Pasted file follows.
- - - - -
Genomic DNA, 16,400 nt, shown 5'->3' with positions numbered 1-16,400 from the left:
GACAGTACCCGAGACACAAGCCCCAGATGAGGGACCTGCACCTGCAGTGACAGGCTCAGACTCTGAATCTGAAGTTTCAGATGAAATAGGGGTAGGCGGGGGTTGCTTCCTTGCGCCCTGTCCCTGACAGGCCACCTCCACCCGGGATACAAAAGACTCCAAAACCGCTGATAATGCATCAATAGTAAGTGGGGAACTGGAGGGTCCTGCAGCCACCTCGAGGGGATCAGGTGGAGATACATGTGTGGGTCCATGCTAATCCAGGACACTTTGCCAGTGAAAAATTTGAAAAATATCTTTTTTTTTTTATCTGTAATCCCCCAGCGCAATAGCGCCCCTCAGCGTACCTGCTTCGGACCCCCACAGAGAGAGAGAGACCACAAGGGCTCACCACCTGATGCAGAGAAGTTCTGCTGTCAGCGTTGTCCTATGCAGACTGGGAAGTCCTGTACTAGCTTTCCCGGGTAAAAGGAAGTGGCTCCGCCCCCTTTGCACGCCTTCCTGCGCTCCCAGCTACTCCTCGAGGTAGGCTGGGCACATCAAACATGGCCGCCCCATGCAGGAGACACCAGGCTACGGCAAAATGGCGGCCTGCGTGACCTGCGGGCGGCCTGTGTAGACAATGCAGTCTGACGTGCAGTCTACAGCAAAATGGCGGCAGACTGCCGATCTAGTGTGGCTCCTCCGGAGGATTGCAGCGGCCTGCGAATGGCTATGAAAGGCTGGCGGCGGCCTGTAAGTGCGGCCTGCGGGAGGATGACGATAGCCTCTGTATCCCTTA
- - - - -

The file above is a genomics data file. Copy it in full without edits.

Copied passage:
Genomic DNA, 16,400 nt, shown 5'->3' with positions numbered 1-16,400 from the left:
GACAGTACCCGAGACACAAGCCCCAGATGAGGGACCTGCACCTGCAGTGACAGGCTCAGACTCTGAATCTGAAGTTTCAGATGAAATAGGGGTAGGCGGGGGTTGCTTCCTTGCGCCCTGTCCCTGACAGGCCACCTCCACCCGGGATACAAAAGACTCCAAAACCGCTGATAATGCATCAATAGTAAGTGGGGAACTGGAGGGTCCTGCAGCCACCTCGAGGGGATCAGGTGGAGATACATGTGTGGGTCCATGCTAATCCAGGACACTTTGCCAGTGAAAAATTTGAAAAATATCTTTTTTTTTTTATCTGTAATCCCCCAGCGCAATAGCGCCCCTCAGCGTACCTGCTTCGGACCCCCACAGAGAGAGAGAGACCACAAGGGCTCACCACCTGATGCAGAGAAGTTCTGCTGTCAGCGTTGTCCTATGCAGACTGGGAAGTCCTGTACTAGCTTTCCCGGGTAAAAGGAAGTGGCTCCGCCCCCTTTGCACGCCTTCCTGCGCTCCCAGCTACTCCTCGAGGTAGGCTGGGCACATCAAACATGGCCGCCCCATGCAGGAGACACCAGGCTACGGCAAAATGGCGGCCTGCGTGACCTGCGGGCGGCCTGTGTAGACAATGCAGTCTGACGTGCAGTCTACAGCAAAATGGCGGCAGACTGCCGATCTAGTGTGGCTCCTCCGGAGGATTGCAGCGGCCTGCGAATGGCTATGAAAGGCTGGCGGCGGCCTGTAAGTGCGGCCTGCGGGAGGATGACGATAGCCTCTGTATCCCTTA